TechnologyMay 28, 2014

How to Create Apps for Google Glass Using Mirror API With Spring Boot: Part 3 Making Mirror API Calls

Justin Wilson

This three-part blog series is exploring how to create apps for Google Glass using Mirror API with Spring Boot. Last time we looked at the login process and today we’re going to explore how to make mirror API calls.

The following class diagram details the flow that will be used to make a Mirror API call.

Spring Boot Class Diagram

Google’s Mirror library requires a user’s Credential object for all of its Mirror API calls. Now that the user has logged in, their Credential object can easily be accessed from any Spring component. For example, Spring Boot Glass contains a service called that uses a method called “credential()” to access the current session scoped user ID and its corresponding Credential object. This code can be reused in any Spring component to access the appropriate session Credential object for Mirror API calls.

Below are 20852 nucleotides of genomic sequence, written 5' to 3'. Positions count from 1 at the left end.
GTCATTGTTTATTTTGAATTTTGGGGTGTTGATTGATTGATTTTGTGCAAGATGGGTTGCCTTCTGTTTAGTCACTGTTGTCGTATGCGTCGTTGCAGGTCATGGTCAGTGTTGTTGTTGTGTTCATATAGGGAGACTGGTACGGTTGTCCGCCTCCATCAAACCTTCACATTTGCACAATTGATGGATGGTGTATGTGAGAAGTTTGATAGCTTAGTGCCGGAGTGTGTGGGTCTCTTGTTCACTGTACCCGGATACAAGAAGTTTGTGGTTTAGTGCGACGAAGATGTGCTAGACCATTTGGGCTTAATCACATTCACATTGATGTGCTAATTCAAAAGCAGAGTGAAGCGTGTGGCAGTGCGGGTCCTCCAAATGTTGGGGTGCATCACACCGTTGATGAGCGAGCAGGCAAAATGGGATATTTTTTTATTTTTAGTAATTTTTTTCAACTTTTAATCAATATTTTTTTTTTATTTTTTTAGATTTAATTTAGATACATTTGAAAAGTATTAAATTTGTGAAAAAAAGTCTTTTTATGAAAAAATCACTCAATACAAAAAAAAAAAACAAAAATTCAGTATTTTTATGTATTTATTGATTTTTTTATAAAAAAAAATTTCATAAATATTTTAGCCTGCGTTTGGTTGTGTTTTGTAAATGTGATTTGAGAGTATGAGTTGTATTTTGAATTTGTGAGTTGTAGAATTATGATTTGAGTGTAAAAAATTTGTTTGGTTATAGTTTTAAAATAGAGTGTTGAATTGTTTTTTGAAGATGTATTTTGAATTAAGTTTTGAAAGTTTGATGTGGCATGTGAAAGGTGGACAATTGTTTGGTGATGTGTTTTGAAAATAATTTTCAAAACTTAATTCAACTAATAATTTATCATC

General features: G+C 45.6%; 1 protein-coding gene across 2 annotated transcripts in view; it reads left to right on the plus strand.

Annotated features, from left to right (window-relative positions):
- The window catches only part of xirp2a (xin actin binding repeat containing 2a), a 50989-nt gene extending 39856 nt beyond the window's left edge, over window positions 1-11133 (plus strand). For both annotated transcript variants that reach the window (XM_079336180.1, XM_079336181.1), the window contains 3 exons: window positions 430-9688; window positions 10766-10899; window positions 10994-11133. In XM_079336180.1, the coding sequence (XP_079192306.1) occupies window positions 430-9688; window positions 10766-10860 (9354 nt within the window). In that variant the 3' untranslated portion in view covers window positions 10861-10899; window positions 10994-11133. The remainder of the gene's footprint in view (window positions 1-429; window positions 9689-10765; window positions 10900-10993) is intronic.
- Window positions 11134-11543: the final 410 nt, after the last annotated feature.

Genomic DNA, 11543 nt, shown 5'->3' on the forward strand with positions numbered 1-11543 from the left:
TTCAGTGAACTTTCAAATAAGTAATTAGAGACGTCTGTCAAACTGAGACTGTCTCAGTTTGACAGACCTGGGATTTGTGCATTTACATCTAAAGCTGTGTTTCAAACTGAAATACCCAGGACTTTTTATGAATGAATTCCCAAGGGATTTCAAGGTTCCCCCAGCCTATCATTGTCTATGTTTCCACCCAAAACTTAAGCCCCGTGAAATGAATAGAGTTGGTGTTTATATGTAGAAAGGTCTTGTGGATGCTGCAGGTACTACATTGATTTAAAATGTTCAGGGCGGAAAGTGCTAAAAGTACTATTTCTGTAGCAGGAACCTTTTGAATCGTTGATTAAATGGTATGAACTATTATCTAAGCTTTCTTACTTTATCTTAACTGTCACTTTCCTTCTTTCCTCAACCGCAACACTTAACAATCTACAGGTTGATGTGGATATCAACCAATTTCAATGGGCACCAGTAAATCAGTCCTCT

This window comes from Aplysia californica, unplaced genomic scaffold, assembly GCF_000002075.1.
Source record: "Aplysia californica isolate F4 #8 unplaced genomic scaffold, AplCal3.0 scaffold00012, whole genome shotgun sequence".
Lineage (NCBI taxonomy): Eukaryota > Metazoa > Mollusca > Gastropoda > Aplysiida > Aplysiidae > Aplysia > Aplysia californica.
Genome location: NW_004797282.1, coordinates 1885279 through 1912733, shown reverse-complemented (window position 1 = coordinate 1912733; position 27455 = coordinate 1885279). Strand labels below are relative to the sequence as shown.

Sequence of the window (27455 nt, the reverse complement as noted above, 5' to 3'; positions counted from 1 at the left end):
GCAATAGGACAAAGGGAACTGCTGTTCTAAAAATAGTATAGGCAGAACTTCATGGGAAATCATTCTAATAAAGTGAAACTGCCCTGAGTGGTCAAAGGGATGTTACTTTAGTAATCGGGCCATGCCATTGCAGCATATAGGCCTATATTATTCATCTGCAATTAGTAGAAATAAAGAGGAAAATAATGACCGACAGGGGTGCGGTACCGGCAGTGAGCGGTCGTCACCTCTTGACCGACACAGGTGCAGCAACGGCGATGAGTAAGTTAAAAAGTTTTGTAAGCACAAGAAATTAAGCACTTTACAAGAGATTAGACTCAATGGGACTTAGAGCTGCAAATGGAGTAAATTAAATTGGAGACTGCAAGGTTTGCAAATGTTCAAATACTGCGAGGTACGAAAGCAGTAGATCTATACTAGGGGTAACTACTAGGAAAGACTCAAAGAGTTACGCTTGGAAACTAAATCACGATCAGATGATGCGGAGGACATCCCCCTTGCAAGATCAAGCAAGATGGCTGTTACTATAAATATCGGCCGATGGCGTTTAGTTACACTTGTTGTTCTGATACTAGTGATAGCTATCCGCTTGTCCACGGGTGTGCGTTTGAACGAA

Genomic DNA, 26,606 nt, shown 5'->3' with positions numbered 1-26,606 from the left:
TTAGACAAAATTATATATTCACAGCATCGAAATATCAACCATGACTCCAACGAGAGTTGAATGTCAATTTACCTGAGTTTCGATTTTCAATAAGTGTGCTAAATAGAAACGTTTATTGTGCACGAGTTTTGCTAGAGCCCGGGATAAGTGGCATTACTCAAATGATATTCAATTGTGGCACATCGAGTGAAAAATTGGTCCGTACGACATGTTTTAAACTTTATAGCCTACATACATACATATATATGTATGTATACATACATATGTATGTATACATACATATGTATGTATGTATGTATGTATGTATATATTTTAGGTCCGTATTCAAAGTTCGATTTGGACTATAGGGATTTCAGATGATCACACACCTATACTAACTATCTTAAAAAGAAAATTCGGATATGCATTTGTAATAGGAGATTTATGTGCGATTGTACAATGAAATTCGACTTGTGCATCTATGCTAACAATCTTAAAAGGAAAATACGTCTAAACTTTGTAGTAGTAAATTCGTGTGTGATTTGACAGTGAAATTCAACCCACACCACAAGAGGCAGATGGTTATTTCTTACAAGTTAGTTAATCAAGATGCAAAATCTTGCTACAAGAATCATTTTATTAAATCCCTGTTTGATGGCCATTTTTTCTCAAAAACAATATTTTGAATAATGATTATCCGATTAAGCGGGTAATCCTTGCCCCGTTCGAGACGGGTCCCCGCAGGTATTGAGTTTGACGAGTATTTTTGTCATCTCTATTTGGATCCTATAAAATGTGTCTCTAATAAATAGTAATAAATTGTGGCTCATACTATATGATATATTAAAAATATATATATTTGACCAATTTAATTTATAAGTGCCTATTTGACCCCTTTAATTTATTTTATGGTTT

private AuthUtil authUtil;


private OAuthSession session;


* @return The OAuth {@link Credential} for the current user.


private Credential credential() throws IOException {

String currentUserId = session.getUserId();

Credential credential = authUtil.getCredential(currentUserId);

return credential;



TimelineServie makes its Mirror API calls though, which is a facade that makes it easier to use Google’s Mirror libraries. MirrorClient was adapted from Google’s Java Mirror API quickstart with minor modifications to add additional functions. It uses Google’s static object to make HTTP calls to Google’s Mirror API endpoints, requiring the current user’s Credentials object as an argument within each call. The Mirror object abstracts away all knowledge of HTTP endpoint URLs and JSON serialization, offering an easy way to interact with the Mirror REST API through builder-pattern syntax. is a great central location for adding new abstractions over Mirror library methods to make it easy for other services to reuse them.